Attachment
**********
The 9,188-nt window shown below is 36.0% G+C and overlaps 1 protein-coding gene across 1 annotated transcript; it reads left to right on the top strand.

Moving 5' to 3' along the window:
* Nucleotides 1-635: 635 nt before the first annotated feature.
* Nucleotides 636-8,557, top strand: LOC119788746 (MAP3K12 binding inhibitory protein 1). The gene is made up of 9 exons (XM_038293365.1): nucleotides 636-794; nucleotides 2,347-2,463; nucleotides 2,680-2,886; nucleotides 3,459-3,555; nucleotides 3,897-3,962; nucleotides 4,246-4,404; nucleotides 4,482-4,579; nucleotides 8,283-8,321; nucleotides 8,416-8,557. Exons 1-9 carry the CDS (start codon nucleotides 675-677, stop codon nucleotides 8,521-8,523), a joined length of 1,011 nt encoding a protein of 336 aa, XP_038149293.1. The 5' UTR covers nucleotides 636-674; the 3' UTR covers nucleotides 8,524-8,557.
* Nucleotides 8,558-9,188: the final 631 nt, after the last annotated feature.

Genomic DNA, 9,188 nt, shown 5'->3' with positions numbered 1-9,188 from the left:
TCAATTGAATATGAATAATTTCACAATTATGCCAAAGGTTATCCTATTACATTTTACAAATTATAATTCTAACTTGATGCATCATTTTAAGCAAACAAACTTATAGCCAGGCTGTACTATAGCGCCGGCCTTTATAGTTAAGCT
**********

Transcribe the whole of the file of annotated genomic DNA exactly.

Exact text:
The 9,188-nt window shown below is 36.0% G+C and overlaps 1 protein-coding gene across 1 annotated transcript; it reads left to right on the top strand.

Moving 5' to 3' along the window:
* Nucleotides 1-635: 635 nt before the first annotated feature.
* Nucleotides 636-8,557, top strand: LOC119788746 (MAP3K12 binding inhibitory protein 1). The gene is made up of 9 exons (XM_038293365.1): nucleotides 636-794; nucleotides 2,347-2,463; nucleotides 2,680-2,886; nucleotides 3,459-3,555; nucleotides 3,897-3,962; nucleotides 4,246-4,404; nucleotides 4,482-4,579; nucleotides 8,283-8,321; nucleotides 8,416-8,557. Exons 1-9 carry the CDS (start codon nucleotides 675-677, stop codon nucleotides 8,521-8,523), a joined length of 1,011 nt encoding a protein of 336 aa, XP_038149293.1. The 5' UTR covers nucleotides 636-674; the 3' UTR covers nucleotides 8,524-8,557.
* Nucleotides 8,558-9,188: the final 631 nt, after the last annotated feature.

Genomic DNA, 9,188 nt, shown 5'->3' with positions numbered 1-9,188 from the left:
TCAATTGAATATGAATAATTTCACAATTATGCCAAAGGTTATCCTATTACATTTTACAAATTATAATTCTAACTTGATGCATCATTTTAAGCAAACAAACTTATAGCCAGGCTGTACTATAGCGCCGGCCTTTATAGTTAAGCT